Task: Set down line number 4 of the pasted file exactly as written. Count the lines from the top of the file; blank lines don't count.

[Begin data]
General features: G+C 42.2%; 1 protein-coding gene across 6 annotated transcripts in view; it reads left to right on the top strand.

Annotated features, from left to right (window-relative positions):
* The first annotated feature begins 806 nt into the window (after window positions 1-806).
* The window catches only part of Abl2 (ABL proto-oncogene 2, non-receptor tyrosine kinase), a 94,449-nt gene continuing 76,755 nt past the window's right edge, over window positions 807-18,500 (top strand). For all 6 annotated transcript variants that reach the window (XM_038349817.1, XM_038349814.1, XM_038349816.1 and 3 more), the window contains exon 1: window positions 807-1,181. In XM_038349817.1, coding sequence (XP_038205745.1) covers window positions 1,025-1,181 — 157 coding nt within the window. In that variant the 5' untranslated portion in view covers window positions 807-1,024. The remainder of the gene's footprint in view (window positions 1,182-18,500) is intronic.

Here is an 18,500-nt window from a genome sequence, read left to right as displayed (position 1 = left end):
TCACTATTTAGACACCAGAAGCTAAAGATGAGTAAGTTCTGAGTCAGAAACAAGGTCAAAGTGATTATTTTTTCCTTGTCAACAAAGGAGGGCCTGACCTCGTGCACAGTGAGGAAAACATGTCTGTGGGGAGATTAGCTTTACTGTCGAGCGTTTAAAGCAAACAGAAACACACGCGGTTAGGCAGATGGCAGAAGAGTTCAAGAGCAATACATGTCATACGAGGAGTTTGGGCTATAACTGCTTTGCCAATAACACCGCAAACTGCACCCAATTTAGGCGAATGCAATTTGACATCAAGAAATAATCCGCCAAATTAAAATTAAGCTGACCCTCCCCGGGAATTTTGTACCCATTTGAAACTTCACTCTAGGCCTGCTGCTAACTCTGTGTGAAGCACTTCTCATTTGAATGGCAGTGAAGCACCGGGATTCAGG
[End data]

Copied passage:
* The window catches only part of Abl2 (ABL proto-oncogene 2, non-receptor tyrosine kinase), a 94,449-nt gene continuing 76,755 nt past the window's right edge, over window positions 807-18,500 (top strand). For all 6 annotated transcript variants that reach the window (XM_038349817.1, XM_038349814.1, XM_038349816.1 and 3 more), the window contains exon 1: window positions 807-1,181. In XM_038349817.1, coding sequence (XP_038205745.1) covers window positions 1,025-1,181 — 157 coding nt within the window. In that variant the 5' untranslated portion in view covers window positions 807-1,024. The remainder of the gene's footprint in view (window positions 1,182-18,500) is intronic.